• Anna Hickey

Strengthen the Filibuster

As the debate over the filibuster heats up, some senators have stated their refusal to "weaken" the procedure. However, the filibuster is already weak and a harm to our government, so reforms to it are necessary.

The filibuster is an archaic rule that has gotten a lot of attention recently. In the Senate, the filibuster sets a 60 vote threshold to close debate on virtually every bill. This has kept the Senate from passing any meaningful legislation over the past few years. In the 113th Congress, there were a record number of filibusters for a two year period: 218. In the 115th Congress, there were 168 filibusters and only 52 recorded votes. It has been decades since any meaningful immgration, climate change, or infrastructure laws have been passed. This situation is untenable, especially for a country facing crumbling infrastructure, an affordable housing crisis, and a climate crisis.

Support for abolishing the filibuster has increased over the past few years, but Senate democrats are unlikely to convince Senators Manchin and Sinema to do so. Both have released strongly worded messages that they support the filibuster because it encourages a bipartisan work relationship. This is not supported by the facts. In fact, the filibuster has decreased bipartisanship due to its high bar of passing bills into law. Instead of the party in majority working to convince a handful of opposing party members, they have to convince at least 10 (in current Congressional party makeup) to get literally anything done.

If for whatever reason Senators Sinema and Mancin refuse to abolish the filibuster, they should get on board with strengthening it. The filibuster has lost its strength and power in recent years. Instead of forcing politicians to take the floor and vocally defend their ideas in person, the filibuster allows politicians to hide. Senate democrats should strengthen the filibuster through one of two options. Currently, any senator can filibuster a bill until three-fifths of the senators vote to close debate and proceed to a final vote. They do not have to speak on the floor. They just have to say they are going to filibuster a bill, and, unless there are 60 votes to close debate, bills that would be filibustered rarely make it to the floor. To strengthen the filibuster and force action in the Senate, the rule should be changed to put the onus on the Senators who want to keep debate open. Starting a filibuster should require 60 affirmative votes instead of 60 votes being required to break a filibuster. This would force would-be filibusterers to get votes from both the opposition and the senators who support a bill but want more debate time. It would actually foster more bipartisanship.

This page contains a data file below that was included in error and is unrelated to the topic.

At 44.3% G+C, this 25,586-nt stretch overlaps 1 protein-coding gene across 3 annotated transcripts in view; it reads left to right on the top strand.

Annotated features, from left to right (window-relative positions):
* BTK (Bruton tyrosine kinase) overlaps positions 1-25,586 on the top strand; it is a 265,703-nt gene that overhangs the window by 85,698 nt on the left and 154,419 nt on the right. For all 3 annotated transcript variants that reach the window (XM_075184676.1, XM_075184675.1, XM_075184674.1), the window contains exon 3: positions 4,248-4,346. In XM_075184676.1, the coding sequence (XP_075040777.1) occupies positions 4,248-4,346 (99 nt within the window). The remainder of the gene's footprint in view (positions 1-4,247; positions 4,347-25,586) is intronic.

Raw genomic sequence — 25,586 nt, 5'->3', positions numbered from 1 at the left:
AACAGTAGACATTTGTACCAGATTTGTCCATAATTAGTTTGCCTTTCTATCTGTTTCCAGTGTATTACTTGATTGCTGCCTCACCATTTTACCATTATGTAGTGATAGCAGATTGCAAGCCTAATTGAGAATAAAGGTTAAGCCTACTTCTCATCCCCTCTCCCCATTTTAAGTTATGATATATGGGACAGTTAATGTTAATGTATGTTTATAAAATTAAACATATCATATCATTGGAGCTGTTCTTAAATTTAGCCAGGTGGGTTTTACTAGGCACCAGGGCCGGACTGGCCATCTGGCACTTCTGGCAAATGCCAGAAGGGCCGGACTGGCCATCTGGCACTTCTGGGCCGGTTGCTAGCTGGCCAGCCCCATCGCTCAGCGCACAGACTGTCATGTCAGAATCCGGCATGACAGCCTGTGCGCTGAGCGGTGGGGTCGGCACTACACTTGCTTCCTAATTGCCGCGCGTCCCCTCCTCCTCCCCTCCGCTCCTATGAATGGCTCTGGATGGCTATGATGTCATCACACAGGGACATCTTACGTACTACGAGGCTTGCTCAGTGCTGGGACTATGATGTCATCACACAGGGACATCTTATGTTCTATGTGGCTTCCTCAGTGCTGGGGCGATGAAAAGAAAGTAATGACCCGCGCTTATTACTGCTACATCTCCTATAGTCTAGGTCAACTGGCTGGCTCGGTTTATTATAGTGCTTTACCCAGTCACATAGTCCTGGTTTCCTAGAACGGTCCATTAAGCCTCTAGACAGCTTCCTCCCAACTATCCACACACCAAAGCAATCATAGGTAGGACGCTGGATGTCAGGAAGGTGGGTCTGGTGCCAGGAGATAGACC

If the Senate does not want to do that, they should revoke the 2-track system established in 1970 and force senators who are filibustering a bill to put a halt to all Senate activities. The two track system, established in 1970, allowed senators to filibuster a bill without having to take the floor and stop all work in the Senate. By returning to the pre-1970 system, ths would force Senators to choose between filibustering a bill or funding the government. The two track system let the filibuster be politically easier for the minority party to sustain, but it shouldn’t be easy to sustain. The filibuster should be a powerful tool that comes at a cost to force the media and political establishment to pay attention to an issue. If a senator thinks that a bill should not pass and wants to filibuster it, they should have to defend their filibuster.

In his Washington Post op-ed, Sen. Joe Manchin said he would refuse to weaken or abolish the filibuster. The filibuster is already weak; it needs to be strengthened if it is going to continue. The American people deserve a government that works and passes bills, politicians that take votes to improve their lives, and an ability to hold their politicians accountable for their actions. These days, no action is being taken, and, much like muscles atrophying without use, the Senate lawmaking process has become weak and almost useless. That needs to change.

Anna Hickey is a third-year C.L.E.G. major in the School of Public Affairs. She is Editor-in-Chief for the American Agora.

Images courtesy Speaker Boehner, Creative Commons


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